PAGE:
by Horace Alexander | 11 July 2023 |
In the current political climate, “spins,” false equivalences, misrepresentations, misinformation, conspiracy theories, and outright lying have become a new normal. Artificial intelligence can now show people, in their own voices, saying things they never said, or doing things they never did. ChatGPT enables people to take credit for writings they never wrote.
Pontius Pilate’s question to Jesus, “What is truth?” (John 18:38) is a question increasingly more difficult to answer. Fact, history, legend, and myth are blurred together.
In times like these, believers naturally turn to the Bible for guidance. Is lying a human propensity that has escalated to a new level recently, or has this been a problem from time immemorial? The following biblical examples may surprise you.
The Bible says that lying is wrong (Exodus 20:16; 23:1,7; Leviticus 6:2-4; 19:11; Deuteronomy 5:20; Proverbs 12:22; 13:5; 24:28; Ephesians 4:25; Revelation 21:8). However, many biblical characters have lied without condemnation—and some were rewarded for lying.
- Rahab lies to her own people about the whereabouts of Israelite spies and is praised and rewarded. She becomes an ancestor of Jesus Christ (Joshua 2:4-6; Matthew 1:5; James 2:25).
- Egyptian midwives lie to Pharaoh, and God rewards them (Exodus 1:18-20).
- Elisha accepts a bribe, tells Ben-Hadad what he wants to hear—a barefaced lie—and is not condemned (2 Kings 8:10).
- Moses lies to Pharaoh and is not condemned. Pharaoh sees through the lie (Exodus 5:3).
- Samuel, under God’s orders, anoints David as king under false pretenses (1 Samuel 16:1-5).
- An older prophet lies to a younger, and the latter loses his life as a result. The older prophet is neither condemned nor punished. Ironically, the older prophet gets to tell the younger prophet about the lie he told him and the deadly consequences of believing it! (1 Kings 13:11-30).
- Abraham lies without condemnation about his wife being his sister (Genesis 20:1-17). She was his half-sister, but the intent to deceive is clear in this story.
- Isaac tells a similar lie and is not condemned either (Genesis 26:1-11).
- Jacob and his mother lie to Isaac. In this case Jacob suffers anguish from not seeing his mother alive again and lives in fear of reprisal from his brother Esau (Genesis 27). Nevertheless, he still enjoys the privileges and promises of the birthright he acquired by lying and deception.
- Israel is instructed to offer peace to a city it plans to invade. If the offer is accepted, and the gates are opened, Israel must enter, conquer, and enslave the people despite the peace agreement (Deuteronomy 20:10-18).
Although in some Bible passages God is portrayed as never lying (Numbers 23:19; Titus 1:2), other texts seem to say otherwise. 2 Thessalonians 2:11 shows God inflicting delusion and using lies for His purpose. In 1 Kings 22:19-23 and 2 Chronicles 18:18-23 God is shown giving direct orders for prophets to lie to destroy Ahab.
You may recall dilemmas like the following discussed in your college ethics class:
You are a Christian in Nazi Germany hiding a Jew in your basement and the SS officers knock on your door and ask, “Do you have any Jews here?” Do you lie to save the Jew’s life, or tell the truth, and leave the result to God?
You are a fast-food worker at a drive-thru window, and you notice an armed man hiding in the back of a woman’s car. She is obviously unaware of her danger. Do you walk up to the window and tell her the truth and hope the armed man doesn’t jump up and shoot her—and you? Or do you tell a lie: “Madam, there seems to be a problem with your credit card. Can you pull to the side and come into the store, please?”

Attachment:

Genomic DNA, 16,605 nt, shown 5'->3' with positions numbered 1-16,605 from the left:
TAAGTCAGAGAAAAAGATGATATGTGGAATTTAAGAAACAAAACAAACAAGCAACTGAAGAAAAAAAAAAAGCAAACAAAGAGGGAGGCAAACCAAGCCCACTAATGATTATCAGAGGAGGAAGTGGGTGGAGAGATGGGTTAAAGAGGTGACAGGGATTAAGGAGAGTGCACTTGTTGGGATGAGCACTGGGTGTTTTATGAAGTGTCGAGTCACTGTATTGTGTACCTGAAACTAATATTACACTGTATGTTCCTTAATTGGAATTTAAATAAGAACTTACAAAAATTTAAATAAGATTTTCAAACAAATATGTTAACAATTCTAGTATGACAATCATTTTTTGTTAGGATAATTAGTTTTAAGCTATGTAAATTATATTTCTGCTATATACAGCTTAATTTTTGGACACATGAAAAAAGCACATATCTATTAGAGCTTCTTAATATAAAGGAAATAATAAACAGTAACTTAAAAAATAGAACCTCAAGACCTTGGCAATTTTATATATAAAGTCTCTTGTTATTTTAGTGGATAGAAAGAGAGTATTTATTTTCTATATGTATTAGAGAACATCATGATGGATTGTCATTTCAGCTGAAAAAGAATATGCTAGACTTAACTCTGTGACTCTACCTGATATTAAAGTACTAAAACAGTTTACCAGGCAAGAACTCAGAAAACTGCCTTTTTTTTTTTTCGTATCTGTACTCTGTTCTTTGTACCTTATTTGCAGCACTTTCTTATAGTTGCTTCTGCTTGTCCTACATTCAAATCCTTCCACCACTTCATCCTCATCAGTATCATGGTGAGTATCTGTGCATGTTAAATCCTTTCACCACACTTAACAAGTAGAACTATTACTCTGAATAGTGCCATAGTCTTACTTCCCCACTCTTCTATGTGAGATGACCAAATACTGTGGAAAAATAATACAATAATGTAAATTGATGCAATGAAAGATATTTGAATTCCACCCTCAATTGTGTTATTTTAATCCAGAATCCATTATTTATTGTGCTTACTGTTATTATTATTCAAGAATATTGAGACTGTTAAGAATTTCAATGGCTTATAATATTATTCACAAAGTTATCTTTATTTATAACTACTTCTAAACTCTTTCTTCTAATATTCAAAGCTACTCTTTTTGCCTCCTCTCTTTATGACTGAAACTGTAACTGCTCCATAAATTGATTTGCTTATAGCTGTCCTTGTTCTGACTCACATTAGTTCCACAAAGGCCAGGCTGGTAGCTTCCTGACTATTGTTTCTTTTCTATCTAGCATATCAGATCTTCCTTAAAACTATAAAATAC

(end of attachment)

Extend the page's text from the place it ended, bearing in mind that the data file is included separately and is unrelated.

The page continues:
The above life-or-death scenarios may justify a situation ethics approach to decision-making.
This writer would do the loving thing. This writer would let love overrule complicity with evil.
This writer would tell the lie.
Tact or a white lie?
What of the so-called “white lie,”—a lie about an inconsequential matter that is told to avoid hurting another person’s feelings?
You are in a situation where someone is seeking affirmation for how they look—perhaps seeking self-confidence for an important job interview or a date. Do you say, “Oh, you look fine! Just great!” Would it be better to tactfully tell the truth: “You look okay, but I have seen you look better”? Or bluntly say (if it is in fact the case), “You don’t look good at all”?
Is tact a distortion of truth, or is it truth made more palatable? The latter is more often the case.
Our words have consequences and should be used with careful stewardship. We have all seen instances when the truth has been used in the most unloving, destructive manner as a battering ram, or a club that leaves a person feeling battered and bludgeoned. A simple rhyme by William Edward Norris that was quoted at you as a child is still relevant:
If your lips should keep from slips,
Five things observe with care:
Of whom you speak,
To whom you speak,
And how, and when, and where.
As with most issues in life, the Bible, taken in its entirety, has few absolutes. Perhaps Solomon’s wisdom is the best counsel:
Do not be over-righteous, neither be overwise—why destroy yourself? Do not be overwicked, and do not be a fool—why die before your time? It is good to grasp the one and not let go of the other. The man who fears God will avoid all extremes (Ecclesiastes 7:16-18 NIV).
Horace B. Alexander M.A., Ed.S., Ed.D., is a Professor Emeritus of English with a specialty in the literature of the Bible. The author of the historical novel Moon Over Port Royal, he has also served as a school principal, District Superintendent, Dean of Instruction, and College Vice President.